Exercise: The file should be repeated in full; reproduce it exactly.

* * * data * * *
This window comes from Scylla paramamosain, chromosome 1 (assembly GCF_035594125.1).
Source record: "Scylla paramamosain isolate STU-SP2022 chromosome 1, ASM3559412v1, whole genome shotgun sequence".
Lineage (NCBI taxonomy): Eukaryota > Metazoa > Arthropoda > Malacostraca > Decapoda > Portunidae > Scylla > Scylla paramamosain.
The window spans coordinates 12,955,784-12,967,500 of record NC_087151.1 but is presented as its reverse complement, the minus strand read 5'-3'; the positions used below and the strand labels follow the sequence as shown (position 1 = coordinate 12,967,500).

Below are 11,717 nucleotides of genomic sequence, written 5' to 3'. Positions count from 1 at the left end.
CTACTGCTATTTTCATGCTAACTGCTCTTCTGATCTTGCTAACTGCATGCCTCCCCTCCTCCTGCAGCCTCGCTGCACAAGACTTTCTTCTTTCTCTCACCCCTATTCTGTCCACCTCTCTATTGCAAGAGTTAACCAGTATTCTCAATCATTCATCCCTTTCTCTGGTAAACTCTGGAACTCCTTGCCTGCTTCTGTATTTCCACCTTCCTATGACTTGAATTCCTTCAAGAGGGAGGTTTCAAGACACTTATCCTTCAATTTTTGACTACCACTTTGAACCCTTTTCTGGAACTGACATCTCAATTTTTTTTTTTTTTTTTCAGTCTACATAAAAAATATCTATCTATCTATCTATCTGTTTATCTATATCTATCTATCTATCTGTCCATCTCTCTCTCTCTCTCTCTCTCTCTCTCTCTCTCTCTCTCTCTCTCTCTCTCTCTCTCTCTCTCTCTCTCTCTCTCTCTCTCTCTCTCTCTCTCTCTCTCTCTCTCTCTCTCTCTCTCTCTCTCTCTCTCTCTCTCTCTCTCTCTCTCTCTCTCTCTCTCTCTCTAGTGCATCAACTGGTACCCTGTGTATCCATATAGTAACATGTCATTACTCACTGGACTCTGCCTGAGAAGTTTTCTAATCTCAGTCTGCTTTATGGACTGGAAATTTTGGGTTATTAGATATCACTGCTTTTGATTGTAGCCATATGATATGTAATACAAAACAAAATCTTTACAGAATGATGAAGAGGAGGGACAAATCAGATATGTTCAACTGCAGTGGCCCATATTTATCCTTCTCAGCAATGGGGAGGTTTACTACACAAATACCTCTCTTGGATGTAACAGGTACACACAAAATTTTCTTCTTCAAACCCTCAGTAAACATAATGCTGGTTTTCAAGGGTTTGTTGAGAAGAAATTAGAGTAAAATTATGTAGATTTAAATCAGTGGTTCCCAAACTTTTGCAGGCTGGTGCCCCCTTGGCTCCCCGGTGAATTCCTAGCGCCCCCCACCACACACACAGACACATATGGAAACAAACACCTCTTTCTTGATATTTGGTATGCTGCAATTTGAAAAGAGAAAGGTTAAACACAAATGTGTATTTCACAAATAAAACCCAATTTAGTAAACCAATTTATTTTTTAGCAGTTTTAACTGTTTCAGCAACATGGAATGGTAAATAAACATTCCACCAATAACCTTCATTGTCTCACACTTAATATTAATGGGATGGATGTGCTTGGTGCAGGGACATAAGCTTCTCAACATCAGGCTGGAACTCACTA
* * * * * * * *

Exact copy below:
This window comes from Scylla paramamosain, chromosome 1 (assembly GCF_035594125.1).
Source record: "Scylla paramamosain isolate STU-SP2022 chromosome 1, ASM3559412v1, whole genome shotgun sequence".
Lineage (NCBI taxonomy): Eukaryota > Metazoa > Arthropoda > Malacostraca > Decapoda > Portunidae > Scylla > Scylla paramamosain.
The window spans coordinates 12,955,784-12,967,500 of record NC_087151.1 but is presented as its reverse complement, the minus strand read 5'-3'; the positions used below and the strand labels follow the sequence as shown (position 1 = coordinate 12,967,500).

Below are 11,717 nucleotides of genomic sequence, written 5' to 3'. Positions count from 1 at the left end.
CTACTGCTATTTTCATGCTAACTGCTCTTCTGATCTTGCTAACTGCATGCCTCCCCTCCTCCTGCAGCCTCGCTGCACAAGACTTTCTTCTTTCTCTCACCCCTATTCTGTCCACCTCTCTATTGCAAGAGTTAACCAGTATTCTCAATCATTCATCCCTTTCTCTGGTAAACTCTGGAACTCCTTGCCTGCTTCTGTATTTCCACCTTCCTATGACTTGAATTCCTTCAAGAGGGAGGTTTCAAGACACTTATCCTTCAATTTTTGACTACCACTTTGAACCCTTTTCTGGAACTGACATCTCAATTTTTTTTTTTTTTTTTCAGTCTACATAAAAAATATCTATCTATCTATCTATCTGTTTATCTATATCTATCTATCTATCTGTCCATCTCTCTCTCTCTCTCTCTCTCTCTCTCTCTCTCTCTCTCTCTCTCTCTCTCTCTCTCTCTCTCTCTCTCTCTCTCTCTCTCTCTCTCTCTCTCTCTCTCTCTCTCTCTCTCTCTCTCTCTCTCTCTCTCTCTCTCTCTCTCTCTCTCTCTCTCTCTCTCTCTCTAGTGCATCAACTGGTACCCTGTGTATCCATATAGTAACATGTCATTACTCACTGGACTCTGCCTGAGAAGTTTTCTAATCTCAGTCTGCTTTATGGACTGGAAATTTTGGGTTATTAGATATCACTGCTTTTGATTGTAGCCATATGATATGTAATACAAAACAAAATCTTTACAGAATGATGAAGAGGAGGGACAAATCAGATATGTTCAACTGCAGTGGCCCATATTTATCCTTCTCAGCAATGGGGAGGTTTACTACACAAATACCTCTCTTGGATGTAACAGGTACACACAAAATTTTCTTCTTCAAACCCTCAGTAAACATAATGCTGGTTTTCAAGGGTTTGTTGAGAAGAAATTAGAGTAAAATTATGTAGATTTAAATCAGTGGTTCCCAAACTTTTGCAGGCTGGTGCCCCCTTGGCTCCCCGGTGAATTCCTAGCGCCCCCCACCACACACACAGACACATATGGAAACAAACACCTCTTTCTTGATATTTGGTATGCTGCAATTTGAAAAGAGAAAGGTTAAACACAAATGTGTATTTCACAAATAAAACCCAATTTAGTAAACCAATTTATTTTTTAGCAGTTTTAACTGTTTCAGCAACATGGAATGGTAAATAAACATTCCACCAATAACCTTCATTGTCTCACACTTAATATTAATGGGATGGATGTGCTTGGTGCAGGGACATAAGCTTCTCAACATCAGGCTGGAACTCACTA